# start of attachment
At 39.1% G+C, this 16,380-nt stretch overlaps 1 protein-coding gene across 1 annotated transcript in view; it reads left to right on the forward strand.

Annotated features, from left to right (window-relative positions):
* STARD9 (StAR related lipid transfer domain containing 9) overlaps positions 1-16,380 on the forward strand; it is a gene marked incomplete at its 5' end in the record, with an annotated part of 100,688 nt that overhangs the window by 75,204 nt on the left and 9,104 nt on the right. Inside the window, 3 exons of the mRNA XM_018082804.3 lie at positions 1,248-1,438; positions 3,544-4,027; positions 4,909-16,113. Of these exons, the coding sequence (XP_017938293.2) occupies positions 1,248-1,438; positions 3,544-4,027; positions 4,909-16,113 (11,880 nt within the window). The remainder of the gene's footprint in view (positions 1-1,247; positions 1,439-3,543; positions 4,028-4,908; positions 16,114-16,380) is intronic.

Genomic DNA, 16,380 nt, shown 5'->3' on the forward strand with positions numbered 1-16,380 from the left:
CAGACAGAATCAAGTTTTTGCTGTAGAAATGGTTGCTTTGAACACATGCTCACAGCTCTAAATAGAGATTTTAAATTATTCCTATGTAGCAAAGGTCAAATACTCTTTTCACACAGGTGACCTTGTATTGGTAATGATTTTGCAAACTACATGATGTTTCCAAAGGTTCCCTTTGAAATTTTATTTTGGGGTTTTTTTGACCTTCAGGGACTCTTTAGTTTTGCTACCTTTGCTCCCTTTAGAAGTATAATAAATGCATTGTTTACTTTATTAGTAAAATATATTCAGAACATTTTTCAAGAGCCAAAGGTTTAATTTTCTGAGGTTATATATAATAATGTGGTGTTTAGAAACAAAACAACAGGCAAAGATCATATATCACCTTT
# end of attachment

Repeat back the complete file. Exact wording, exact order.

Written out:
At 39.1% G+C, this 16,380-nt stretch overlaps 1 protein-coding gene across 1 annotated transcript in view; it reads left to right on the forward strand.

Annotated features, from left to right (window-relative positions):
* STARD9 (StAR related lipid transfer domain containing 9) overlaps positions 1-16,380 on the forward strand; it is a gene marked incomplete at its 5' end in the record, with an annotated part of 100,688 nt that overhangs the window by 75,204 nt on the left and 9,104 nt on the right. Inside the window, 3 exons of the mRNA XM_018082804.3 lie at positions 1,248-1,438; positions 3,544-4,027; positions 4,909-16,113. Of these exons, the coding sequence (XP_017938293.2) occupies positions 1,248-1,438; positions 3,544-4,027; positions 4,909-16,113 (11,880 nt within the window). The remainder of the gene's footprint in view (positions 1-1,247; positions 1,439-3,543; positions 4,028-4,908; positions 16,114-16,380) is intronic.

Genomic DNA, 16,380 nt, shown 5'->3' on the forward strand with positions numbered 1-16,380 from the left:
CAGACAGAATCAAGTTTTTGCTGTAGAAATGGTTGCTTTGAACACATGCTCACAGCTCTAAATAGAGATTTTAAATTATTCCTATGTAGCAAAGGTCAAATACTCTTTTCACACAGGTGACCTTGTATTGGTAATGATTTTGCAAACTACATGATGTTTCCAAAGGTTCCCTTTGAAATTTTATTTTGGGGTTTTTTTGACCTTCAGGGACTCTTTAGTTTTGCTACCTTTGCTCCCTTTAGAAGTATAATAAATGCATTGTTTACTTTATTAGTAAAATATATTCAGAACATTTTTCAAGAGCCAAAGGTTTAATTTTCTGAGGTTATATATAATAATGTGGTGTTTAGAAACAAAACAACAGGCAAAGATCATATATCACCTTT